(Phys.org)A team of researchers with the Carnegie Institution for Science and the University of Pennsylvania has developed a model that allows for accurately predicting how ferroelectric materials will behave when exposed …

When they come under attack by a predatory treesnake, red-eyed treefrog embryos must escape in seconds or risk becoming lunch. However, most frog embryos take hours to hatch. Intrigued by the treefrogs rapid emergence, scientists …

On December 26, 2015 at 03:38:53 UTC, scientists observed gravitational wavesripples in the fabric of spacetimefor the second time.

(Phys.org)Cell phones and Wi-Fi devices typically transmit data using radio waves, but as the demand for wireless data transfer increases, congestion in the radio spectrum is expected to become more of a problem. One way …

Carbon dioxide emissions from dry and oxygen-rich environments are likely to play a much greater role in controlling future rates of climate change caused by permafrost thaw than rates of methane release from oxygen-poor …

Northwestern University astrophysicists have predicted history. In a new study, the scientists show their theoretical predictions last year were correct: The historic merger of two massive black holes detected Sept. 14, 2015, …

Like a pair of human hands, certain organic molecules have mirror-image versions of themselves, a chemical property known as chirality. These so-called “handed” molecules are essential for biology and have intriguingly been …

May’s temperatures broke global records yet again, as the northern hemisphere finishes its hottest spring on record, statistics released Tuesday by NASA showed.

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Traci Carte – Kennesaw State University

Posted: June 3, 2016 at 9:45 pm

Degree program meets demand for data security professionals in Georgia

KENNESAW Ga. (Feb. 10, 2016) The information security and assurance degree atKennesaw State Universitys Michael J. Coles College of Business has been ranked secondnationwide by TheBestSchools.org in its 2016 ranking of online information assurance and security degree programs.

Kennesaw State is the only university in the Southeast to make the list, and the only university in Georgia to offer a Bachelor of Business Administration in Information Security and Assurance. The Coles degree is listed second to Pennsylvania State University in the TheBestSchools.org ranking.

Our ability to deliver high-quality information security and assurance courses has been recognized in a number of ways: national adoption of textbooks written by our faculty, NSA recognition as a center of excellence through multiple cycles and now this ranking, said Traci Carte, chair of the Department of Information Systems at Coles College of Business. We couldnt be more proud of our ISA faculty, alumni, partners and students.

According to TheBestSchools.org, information assurance and security degrees prepare students for jobs in the growing field of data security. The U.S. Bureau of Labor Statistics forecasts 18 percent growth for information security analysts from 2014 to 2024, nearly twice the national average, with median wages of $88,890.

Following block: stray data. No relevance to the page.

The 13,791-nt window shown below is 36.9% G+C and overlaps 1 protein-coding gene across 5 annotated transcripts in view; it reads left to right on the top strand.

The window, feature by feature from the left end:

The Coles College of Business ISA degree was recognized for its unique blend of technical expertise and managerial acumen. This combination teaches graduates to understand how data security connects with all areas of business, and prepares them to effectively protect business systems.

We are focused on keeping the information security and assurance curriculum at KSU aimed toward the evolving threats faced by current commercial information systems, as well as maintaining the balance between the managerial and technical capabilities in the program curriculum, said Herb Mattord, associate director of the Center for Information Security Education at Coles College of Business. We strive to prepare our students for the ever-changing demands for effective information security professionals needed by the business community.

Students in the Coles College online ISA program graduate ready for careers such as network systems administrator, information security analyst, systems manager, business risk analyst, or compliance analyst. Coursework includes law and ethics, data protection, network security, application and software security, e-commerce defense, cybersecurity and more.

TheBestSchools.org ranking is based on academic excellence, range of courses provided, awards, rankings, faculty strength and reputation.

The National Security Agency and the Department of Homeland Security have recognized Kennesaw State University as a Center of Academic Excellence in Information Assurance Education.

For more information or to see the full ranking list, visit:http://www.thebestschools.org/rankings/best-online-bachelors-information-assurance-security-degree-programs/